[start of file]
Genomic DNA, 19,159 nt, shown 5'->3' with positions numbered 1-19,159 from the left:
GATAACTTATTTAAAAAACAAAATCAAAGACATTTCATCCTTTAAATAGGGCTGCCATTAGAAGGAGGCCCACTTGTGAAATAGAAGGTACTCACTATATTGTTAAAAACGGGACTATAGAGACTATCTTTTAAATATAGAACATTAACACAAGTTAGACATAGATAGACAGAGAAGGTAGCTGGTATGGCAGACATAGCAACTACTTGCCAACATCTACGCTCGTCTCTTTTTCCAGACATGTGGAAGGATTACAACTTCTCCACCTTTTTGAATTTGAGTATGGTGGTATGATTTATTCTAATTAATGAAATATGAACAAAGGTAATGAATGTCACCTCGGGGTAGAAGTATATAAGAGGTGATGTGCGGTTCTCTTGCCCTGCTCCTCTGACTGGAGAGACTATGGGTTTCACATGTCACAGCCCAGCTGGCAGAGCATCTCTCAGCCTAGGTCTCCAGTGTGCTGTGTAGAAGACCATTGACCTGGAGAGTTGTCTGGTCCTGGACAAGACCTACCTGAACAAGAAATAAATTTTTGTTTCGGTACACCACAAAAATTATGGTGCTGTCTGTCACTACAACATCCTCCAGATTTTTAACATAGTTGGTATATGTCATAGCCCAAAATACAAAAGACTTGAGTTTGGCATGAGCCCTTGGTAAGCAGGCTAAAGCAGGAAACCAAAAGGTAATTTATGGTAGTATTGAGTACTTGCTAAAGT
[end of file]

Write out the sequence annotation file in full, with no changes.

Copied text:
Genomic DNA, 19,159 nt, shown 5'->3' with positions numbered 1-19,159 from the left:
GATAACTTATTTAAAAAACAAAATCAAAGACATTTCATCCTTTAAATAGGGCTGCCATTAGAAGGAGGCCCACTTGTGAAATAGAAGGTACTCACTATATTGTTAAAAACGGGACTATAGAGACTATCTTTTAAATATAGAACATTAACACAAGTTAGACATAGATAGACAGAGAAGGTAGCTGGTATGGCAGACATAGCAACTACTTGCCAACATCTACGCTCGTCTCTTTTTCCAGACATGTGGAAGGATTACAACTTCTCCACCTTTTTGAATTTGAGTATGGTGGTATGATTTATTCTAATTAATGAAATATGAACAAAGGTAATGAATGTCACCTCGGGGTAGAAGTATATAAGAGGTGATGTGCGGTTCTCTTGCCCTGCTCCTCTGACTGGAGAGACTATGGGTTTCACATGTCACAGCCCAGCTGGCAGAGCATCTCTCAGCCTAGGTCTCCAGTGTGCTGTGTAGAAGACCATTGACCTGGAGAGTTGTCTGGTCCTGGACAAGACCTACCTGAACAAGAAATAAATTTTTGTTTCGGTACACCACAAAAATTATGGTGCTGTCTGTCACTACAACATCCTCCAGATTTTTAACATAGTTGGTATATGTCATAGCCCAAAATACAAAAGACTTGAGTTTGGCATGAGCCCTTGGTAAGCAGGCTAAAGCAGGAAACCAAAAGGTAATTTATGGTAGTATTGAGTACTTGCTAAAGT